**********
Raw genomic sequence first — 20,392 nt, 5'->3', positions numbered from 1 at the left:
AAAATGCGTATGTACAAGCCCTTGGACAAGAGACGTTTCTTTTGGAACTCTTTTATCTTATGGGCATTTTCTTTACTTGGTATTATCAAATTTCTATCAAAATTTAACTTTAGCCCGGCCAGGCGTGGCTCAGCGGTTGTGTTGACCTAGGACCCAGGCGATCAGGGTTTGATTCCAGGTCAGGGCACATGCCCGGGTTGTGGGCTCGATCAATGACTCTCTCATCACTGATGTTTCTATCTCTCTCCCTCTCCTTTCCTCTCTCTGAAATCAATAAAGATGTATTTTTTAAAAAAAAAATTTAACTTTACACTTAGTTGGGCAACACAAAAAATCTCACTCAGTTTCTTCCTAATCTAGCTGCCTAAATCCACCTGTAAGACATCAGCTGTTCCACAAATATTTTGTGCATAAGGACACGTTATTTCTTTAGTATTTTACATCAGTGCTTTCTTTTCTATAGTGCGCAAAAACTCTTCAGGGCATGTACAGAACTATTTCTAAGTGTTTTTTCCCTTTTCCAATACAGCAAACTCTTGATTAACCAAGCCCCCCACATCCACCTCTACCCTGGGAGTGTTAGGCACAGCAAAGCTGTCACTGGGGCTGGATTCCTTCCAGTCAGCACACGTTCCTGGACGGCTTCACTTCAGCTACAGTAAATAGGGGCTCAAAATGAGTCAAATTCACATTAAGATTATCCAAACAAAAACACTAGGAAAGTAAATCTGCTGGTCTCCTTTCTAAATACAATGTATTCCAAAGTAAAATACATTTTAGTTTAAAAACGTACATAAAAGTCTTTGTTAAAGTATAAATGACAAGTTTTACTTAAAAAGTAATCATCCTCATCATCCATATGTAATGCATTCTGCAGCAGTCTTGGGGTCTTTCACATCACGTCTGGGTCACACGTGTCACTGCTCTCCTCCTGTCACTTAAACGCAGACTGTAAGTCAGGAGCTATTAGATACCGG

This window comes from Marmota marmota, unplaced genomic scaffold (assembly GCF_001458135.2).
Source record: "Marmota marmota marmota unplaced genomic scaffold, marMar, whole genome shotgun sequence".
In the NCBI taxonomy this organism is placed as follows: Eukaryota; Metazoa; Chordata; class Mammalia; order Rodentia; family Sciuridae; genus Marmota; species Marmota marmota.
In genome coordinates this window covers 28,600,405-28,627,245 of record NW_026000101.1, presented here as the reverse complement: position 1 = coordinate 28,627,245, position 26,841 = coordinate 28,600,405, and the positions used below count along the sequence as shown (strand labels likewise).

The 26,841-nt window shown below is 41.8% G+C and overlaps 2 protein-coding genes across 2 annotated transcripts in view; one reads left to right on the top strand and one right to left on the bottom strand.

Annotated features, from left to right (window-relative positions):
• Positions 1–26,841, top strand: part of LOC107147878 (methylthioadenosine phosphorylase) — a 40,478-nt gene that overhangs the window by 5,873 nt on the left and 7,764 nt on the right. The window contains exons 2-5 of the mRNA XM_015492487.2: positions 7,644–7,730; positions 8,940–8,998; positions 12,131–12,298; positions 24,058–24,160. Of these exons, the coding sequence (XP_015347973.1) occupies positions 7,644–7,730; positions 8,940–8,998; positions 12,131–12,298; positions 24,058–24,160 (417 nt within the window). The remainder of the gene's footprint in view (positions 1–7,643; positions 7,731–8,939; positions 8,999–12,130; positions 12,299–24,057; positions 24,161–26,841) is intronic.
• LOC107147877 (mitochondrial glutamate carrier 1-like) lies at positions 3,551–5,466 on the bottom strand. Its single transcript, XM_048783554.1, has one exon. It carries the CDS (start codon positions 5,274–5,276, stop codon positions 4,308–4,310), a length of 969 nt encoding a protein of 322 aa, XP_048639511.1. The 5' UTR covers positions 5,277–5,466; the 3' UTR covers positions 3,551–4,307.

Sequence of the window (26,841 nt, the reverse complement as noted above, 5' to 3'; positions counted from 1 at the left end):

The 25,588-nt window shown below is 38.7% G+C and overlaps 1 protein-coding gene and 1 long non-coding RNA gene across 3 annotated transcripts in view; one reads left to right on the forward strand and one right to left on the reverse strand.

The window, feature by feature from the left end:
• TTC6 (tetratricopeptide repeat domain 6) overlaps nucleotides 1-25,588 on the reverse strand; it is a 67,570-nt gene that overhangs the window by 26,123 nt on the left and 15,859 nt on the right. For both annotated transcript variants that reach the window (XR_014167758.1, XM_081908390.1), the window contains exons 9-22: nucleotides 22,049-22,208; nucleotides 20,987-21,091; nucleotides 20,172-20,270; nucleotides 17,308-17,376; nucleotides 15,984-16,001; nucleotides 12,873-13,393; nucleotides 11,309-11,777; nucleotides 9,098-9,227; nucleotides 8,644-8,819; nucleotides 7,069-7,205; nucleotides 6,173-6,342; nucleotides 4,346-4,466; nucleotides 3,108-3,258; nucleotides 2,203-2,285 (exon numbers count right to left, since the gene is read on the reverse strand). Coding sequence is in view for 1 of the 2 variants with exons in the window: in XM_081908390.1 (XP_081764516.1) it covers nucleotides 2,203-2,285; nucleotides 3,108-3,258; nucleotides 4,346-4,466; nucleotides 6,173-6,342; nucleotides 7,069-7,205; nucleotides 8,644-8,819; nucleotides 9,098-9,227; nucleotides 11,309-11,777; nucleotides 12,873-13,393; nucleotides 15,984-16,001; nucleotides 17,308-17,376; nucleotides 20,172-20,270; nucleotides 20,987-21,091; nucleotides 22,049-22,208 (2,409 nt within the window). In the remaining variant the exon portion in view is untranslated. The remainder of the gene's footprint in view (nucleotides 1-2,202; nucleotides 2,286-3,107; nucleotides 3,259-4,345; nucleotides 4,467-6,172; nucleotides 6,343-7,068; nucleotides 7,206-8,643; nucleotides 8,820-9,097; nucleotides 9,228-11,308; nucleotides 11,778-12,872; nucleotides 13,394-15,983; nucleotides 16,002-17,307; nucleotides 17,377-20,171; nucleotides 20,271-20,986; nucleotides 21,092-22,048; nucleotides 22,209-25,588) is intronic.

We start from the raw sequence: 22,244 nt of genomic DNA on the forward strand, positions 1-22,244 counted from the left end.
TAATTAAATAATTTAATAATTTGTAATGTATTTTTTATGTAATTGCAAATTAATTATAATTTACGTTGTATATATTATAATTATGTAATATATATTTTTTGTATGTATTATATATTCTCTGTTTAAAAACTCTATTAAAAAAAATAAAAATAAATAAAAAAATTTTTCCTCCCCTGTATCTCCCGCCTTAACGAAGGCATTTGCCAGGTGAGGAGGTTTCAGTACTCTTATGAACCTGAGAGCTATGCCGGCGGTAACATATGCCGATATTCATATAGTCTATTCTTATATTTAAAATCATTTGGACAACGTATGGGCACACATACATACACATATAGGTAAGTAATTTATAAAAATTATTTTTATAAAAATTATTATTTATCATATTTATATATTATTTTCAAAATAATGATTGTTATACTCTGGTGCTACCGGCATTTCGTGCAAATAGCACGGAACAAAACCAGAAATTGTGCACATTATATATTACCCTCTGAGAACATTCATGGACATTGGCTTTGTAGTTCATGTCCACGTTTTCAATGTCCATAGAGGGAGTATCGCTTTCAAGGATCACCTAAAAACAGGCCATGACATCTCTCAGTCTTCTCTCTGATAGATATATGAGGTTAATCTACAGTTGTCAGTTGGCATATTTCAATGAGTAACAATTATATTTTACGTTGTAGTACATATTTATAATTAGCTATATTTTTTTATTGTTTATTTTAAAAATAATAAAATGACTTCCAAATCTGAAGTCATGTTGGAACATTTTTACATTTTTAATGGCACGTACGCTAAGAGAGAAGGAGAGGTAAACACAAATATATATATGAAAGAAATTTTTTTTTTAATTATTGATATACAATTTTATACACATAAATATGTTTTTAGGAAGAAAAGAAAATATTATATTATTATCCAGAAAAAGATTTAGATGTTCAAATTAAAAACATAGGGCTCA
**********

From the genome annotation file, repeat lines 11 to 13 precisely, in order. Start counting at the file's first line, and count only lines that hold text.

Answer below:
Sequence of the window (26,841 nt, the reverse complement as noted above, 5' to 3'; positions counted from 1 at the left end):

The 25,588-nt window shown below is 38.7% G+C and overlaps 1 protein-coding gene and 1 long non-coding RNA gene across 3 annotated transcripts in view; one reads left to right on the forward strand and one right to left on the reverse strand.

The window, feature by feature from the left end: